In addition to cheap dim sum, cha chaan tengs, and awesome Malaysian food, one of the things I miss most about Hong Kong is the plethora of Cantonese dessert shops. While I love ice cream, cakes, and pies, I have found that American desserts tend to be heavy on the sugar and carbs, which can be unpleasant in this summer heat. In contrast, Cantonese desserts are light and refreshing–the perfect ending to a hot summer night.
So where can you find the best mango sago and sweet tofu (豆腐花; doufu hua) in Hong Kong? Here are my top 3 favorites.
Honeymoon Dessert (滿記甜品)
With several locations around HK, Honeymoon Dessert might win (only by a slight margin) as my favorite dessert shop in the city. While the menu features many traditional Canto desserts, it also offers modern twists on the classics. My friends and I decided to go wild on our last visit, and ordered watermelon doufu hua, tang yuan in almond milk, and coconut mango sago with pomelo (pictured at the top, from right to left).
The watermelon tofu was a perfect summer dessert–cool silken tofu topped with a refreshing, not-too-sweet watermelon puree. Tang yuan in almond milk, in contrast, was served warm. A classic Chinese dessert, tang yuan are sweet glutinous rice dumplings filed with either black sesame or peanuts and sugar. We chose the peanut variety. Each bite was pleasantly chewy, with the sweetness tempered by a sip of almond milk.
The best dessert at Honeymoon, one that I ordered everytime, was the coconut mango sago with pomelo. For those unfamiliar with this dessert, sago is a type of starch very similar to tapioca–almost like mini boba, but less chewy. Served in a cool mango and coconut concoction with slices of tart pomelo interspersed, this dessert was addictively fruity and fresh.
With all of the desserts at Honeymoon priced below $40, it’s no wonder there is always a line out the door. For modern takes on classic Canto sweets, head to a Honeymoon Dessert near you.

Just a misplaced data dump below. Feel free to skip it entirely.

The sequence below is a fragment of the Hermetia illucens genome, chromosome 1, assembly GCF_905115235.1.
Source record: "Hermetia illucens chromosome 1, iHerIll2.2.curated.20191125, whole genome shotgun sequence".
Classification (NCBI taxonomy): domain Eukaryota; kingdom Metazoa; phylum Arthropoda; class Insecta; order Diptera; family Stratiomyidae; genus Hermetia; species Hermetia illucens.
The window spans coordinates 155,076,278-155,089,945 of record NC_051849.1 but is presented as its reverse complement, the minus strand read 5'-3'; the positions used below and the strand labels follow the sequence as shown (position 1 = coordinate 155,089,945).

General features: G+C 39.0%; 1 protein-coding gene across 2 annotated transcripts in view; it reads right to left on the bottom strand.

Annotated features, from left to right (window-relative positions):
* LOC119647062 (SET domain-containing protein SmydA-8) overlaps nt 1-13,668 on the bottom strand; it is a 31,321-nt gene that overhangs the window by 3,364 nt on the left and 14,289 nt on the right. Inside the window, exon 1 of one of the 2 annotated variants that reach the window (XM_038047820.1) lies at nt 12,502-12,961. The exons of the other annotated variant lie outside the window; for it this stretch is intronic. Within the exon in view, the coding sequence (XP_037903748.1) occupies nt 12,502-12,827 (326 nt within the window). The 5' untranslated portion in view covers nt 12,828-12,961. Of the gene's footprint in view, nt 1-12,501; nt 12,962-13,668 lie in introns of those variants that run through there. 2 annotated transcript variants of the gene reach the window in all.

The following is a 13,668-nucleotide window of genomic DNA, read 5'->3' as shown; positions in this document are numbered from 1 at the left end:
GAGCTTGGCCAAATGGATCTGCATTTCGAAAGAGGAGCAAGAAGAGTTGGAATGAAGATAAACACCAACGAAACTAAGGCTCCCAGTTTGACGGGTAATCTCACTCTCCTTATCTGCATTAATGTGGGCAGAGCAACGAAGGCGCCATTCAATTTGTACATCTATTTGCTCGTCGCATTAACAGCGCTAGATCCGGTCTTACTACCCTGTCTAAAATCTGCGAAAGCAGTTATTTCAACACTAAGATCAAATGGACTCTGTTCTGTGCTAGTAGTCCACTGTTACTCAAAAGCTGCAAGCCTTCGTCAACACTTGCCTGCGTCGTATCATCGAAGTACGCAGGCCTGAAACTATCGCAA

Shop 303, Podium 3, World Trade Centre
280 Gloucester Road, Causeway Bay
Hui Lau Shan (許留山)
Arguably the most famous dessert chain in Hong Kong, Hui Lau Shan is best known for its plethora of mango offerings. From drinks to soups to puddings, Hui Lau Shan is a mango lover’s dream. More grab-and-go friendly than Honeymoon, Hui Lau Shan has take-away service for its drinks, which range from $28-34 HKD. For those eating in, my favorite was the mango puree and coconut milk over purple sticky rice (pictured above). And for those less adventurous eaters, beware of another of HLS’ most popular desserts: snow frog spawn and birds nest, served in a coconut (snow frog spawn and bird’s nest are supposed to be good for the skin, making it popular with the ladies).
Hui Lau Shan has several locations throughout Hong Kong, but my favorite was in Mong Kok:
58-60 Sai Yeung Choi Street, Mong Kok
Wu Dai Tong Tang (五代同糖)
Wu Dai Tong Tang definitely wins for presentation. Its desserts are whimsical and light-hearted, with some offering a Cantonese take on Western classics. Huge sugar-dusted souffles are popular here, along with Asian-style panna cotta and molten chocolate cakes.
My friend and I shared a taro ice with grass jelly and red bean and an egg custard. In addition to incredibly herbaceous grass jelly, the taro ice was served with corn flakes on the side. I’m still a bit confused by this and am not sure all of the flavors worked together in the dish, but the corn flakes did add an unexpected crunch. I much preferred the egg custard, served in the most adorable and apropos dish ever. If you’re looking for more out-of-the-ordinary HK style desserts, Wu Dai Tong Tang is the place to go.
Shop G11, Elizabeth House
250-254 Gloucester Road, Causeway Bay
(Note: The building it is housed in is on Gloucester Road, but Wu Dai Tong Tang is actually in the back entrance.)